The show was definitely *****5 Stars worthy!!!!
Photo: Ms. Kelly Rayner, Program Coordinator-Last Chance Forever, San Antonio,TX (Holding a Northern Crested Caracara). You can really see the huge talons and wing strength!
Photo: Northern Crested Caracara – What a truly beautiful bird! According to Rapture Technician, Mr. Ian Joplin, (and lifesaver for this article!), the Caracara’s are very intelligent birds that can hunt and eat carrion, sometimes incorrectly referred to as a Mexican Eagle.
The trust level these birds have for both Ms. Rayner and Mr. Schmid is amazing as they showed us the bird’s release and immediate return back to both handlers.
Photo: Ms. Kelly Rayner (Left)(Holding a A juvenile Bay-winged Hawk or Harris’ Hawk, both names are accepted) and Mr. Robert Schmid, Volunteer for Last Chance Forever (Right)
Photo: Here we a close up of the stunning juvenile Bay-winged Hawk/Harris’ Hawk
This is a hybrid falcon, a cross between a Sakar Lanner and a Lanner Falcon
Photo: This hybrid falcon, a cross between a Sakar Lanner and a Lanner Falconlitte was too cute!
I wanted to give you a perspective on the size of this Barred Owl
What a truly remarkable and stunning bird!!! Isn’t it just magnificent!!!!
This Barred Owl was just so captivating to look at I HAD to get a close up!
This red phase Eastern Screech Owl, (the red is a recessive trait to more common gray phase) was the cutest little thing ever!!!
Look at the HUGE size of this magnificent Golden Eagle!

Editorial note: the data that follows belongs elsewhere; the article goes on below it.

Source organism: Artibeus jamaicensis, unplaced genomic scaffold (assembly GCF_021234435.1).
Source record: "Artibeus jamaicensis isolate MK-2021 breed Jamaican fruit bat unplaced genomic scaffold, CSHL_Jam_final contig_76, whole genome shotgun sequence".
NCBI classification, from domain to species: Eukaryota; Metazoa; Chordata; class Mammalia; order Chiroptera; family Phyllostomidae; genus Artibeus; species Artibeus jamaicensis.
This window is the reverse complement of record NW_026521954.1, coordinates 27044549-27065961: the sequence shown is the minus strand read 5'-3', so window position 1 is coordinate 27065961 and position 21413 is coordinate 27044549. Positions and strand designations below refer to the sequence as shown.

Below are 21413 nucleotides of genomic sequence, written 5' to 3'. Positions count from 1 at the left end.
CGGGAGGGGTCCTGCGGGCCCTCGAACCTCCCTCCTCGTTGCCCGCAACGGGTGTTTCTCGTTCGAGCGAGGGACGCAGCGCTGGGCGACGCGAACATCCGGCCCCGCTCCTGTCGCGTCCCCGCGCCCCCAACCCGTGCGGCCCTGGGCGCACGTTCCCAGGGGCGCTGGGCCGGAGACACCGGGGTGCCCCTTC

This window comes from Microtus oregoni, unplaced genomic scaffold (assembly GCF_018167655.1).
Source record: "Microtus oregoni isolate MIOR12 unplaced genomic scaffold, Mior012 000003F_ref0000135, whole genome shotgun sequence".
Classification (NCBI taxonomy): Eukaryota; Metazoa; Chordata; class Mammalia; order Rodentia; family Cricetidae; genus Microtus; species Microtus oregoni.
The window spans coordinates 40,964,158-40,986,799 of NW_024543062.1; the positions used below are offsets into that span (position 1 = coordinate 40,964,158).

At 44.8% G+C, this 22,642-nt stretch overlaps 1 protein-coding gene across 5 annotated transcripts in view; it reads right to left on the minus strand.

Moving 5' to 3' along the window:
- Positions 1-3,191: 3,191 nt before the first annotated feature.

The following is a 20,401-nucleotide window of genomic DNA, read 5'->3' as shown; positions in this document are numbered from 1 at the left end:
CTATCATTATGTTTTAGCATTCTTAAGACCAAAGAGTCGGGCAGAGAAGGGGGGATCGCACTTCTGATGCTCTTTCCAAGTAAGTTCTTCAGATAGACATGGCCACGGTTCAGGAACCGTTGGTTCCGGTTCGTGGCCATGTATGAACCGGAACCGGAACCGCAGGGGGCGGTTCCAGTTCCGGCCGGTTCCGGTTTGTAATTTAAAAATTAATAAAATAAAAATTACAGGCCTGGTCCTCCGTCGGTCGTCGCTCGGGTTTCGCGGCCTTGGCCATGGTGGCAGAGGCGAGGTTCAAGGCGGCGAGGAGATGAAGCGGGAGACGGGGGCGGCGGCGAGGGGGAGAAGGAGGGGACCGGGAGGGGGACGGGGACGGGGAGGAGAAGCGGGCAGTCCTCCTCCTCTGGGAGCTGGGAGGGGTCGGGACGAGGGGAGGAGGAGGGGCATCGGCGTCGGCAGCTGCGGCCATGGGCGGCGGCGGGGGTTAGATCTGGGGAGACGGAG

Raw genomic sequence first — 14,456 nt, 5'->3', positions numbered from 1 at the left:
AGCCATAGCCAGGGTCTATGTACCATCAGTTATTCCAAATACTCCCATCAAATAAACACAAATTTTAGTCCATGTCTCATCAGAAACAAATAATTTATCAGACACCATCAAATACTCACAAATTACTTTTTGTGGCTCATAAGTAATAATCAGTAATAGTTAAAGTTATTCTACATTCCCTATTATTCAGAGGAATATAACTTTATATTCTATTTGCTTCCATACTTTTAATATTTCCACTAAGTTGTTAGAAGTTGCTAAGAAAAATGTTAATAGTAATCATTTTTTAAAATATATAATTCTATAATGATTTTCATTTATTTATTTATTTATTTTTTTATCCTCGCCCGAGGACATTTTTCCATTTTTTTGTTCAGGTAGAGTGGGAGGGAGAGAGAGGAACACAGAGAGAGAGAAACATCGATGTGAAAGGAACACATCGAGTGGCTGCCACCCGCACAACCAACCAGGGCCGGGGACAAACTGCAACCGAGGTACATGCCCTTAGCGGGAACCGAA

Gorgeous isn’t it? What a rare opportunity for those of us in the audience to see such a bird!
The Golden Eagle (above)
Stunning isn’t it!
So glad I was able to see this unbelievable demonstration!! I was sad to say goodbye to the Golden Eagle!
Note: If you would like to donate to this worthy cause or volunteer in some capacity, please contact info@LastChanceForever.org or visit their website at www.LastChanceForever.Org. Here’s an interesting article if you’d like to read more.
HUGE shout out of thanks to Mr. Ian Joplin, Rapture Technician, who helped make sure I was labeling the birds of prey photos correctly!
Thanks for your feedback! Max and I always love to hear your thoughts!
Elizabeth and Max
We’re coming to a close on my San Jacinto Day Festival and Battle Reenactment series…today we see the reenactment of the Battle of San Jacinto…CHARGE!!! (ok, that was for dramatic effect!!) – (of course “CHARGE” could also be something I could do if the man in my life wants to buy me a new camera lens and wants to hand over his credit card)…humm think I’m onto something here! Ok, well anyway….
I loved seeing the crowds heading to see the reenactment of the Battle of San Jacinto – this little boy was just the cutest ever!
Before the reenactment took place you were able to visit the camps of both sides of the battle.
These people are all volunteers so a big thank you to them all!
The Mexican Army is gearing up for the battle!
You can see the massive crowds in the background starting to gather and the cannon the Mexican Army would soon fire!
The Texan’s were leaving and crying out “The Mexican’s Are Coming!”
But it wouldn’t be long before the Texian Army regained their footing and kicked booty!
“Don’t Mess With Texas!” 🙂 The Texian Army was getting ready to attack while the Mexican Army had their afternoon siesta.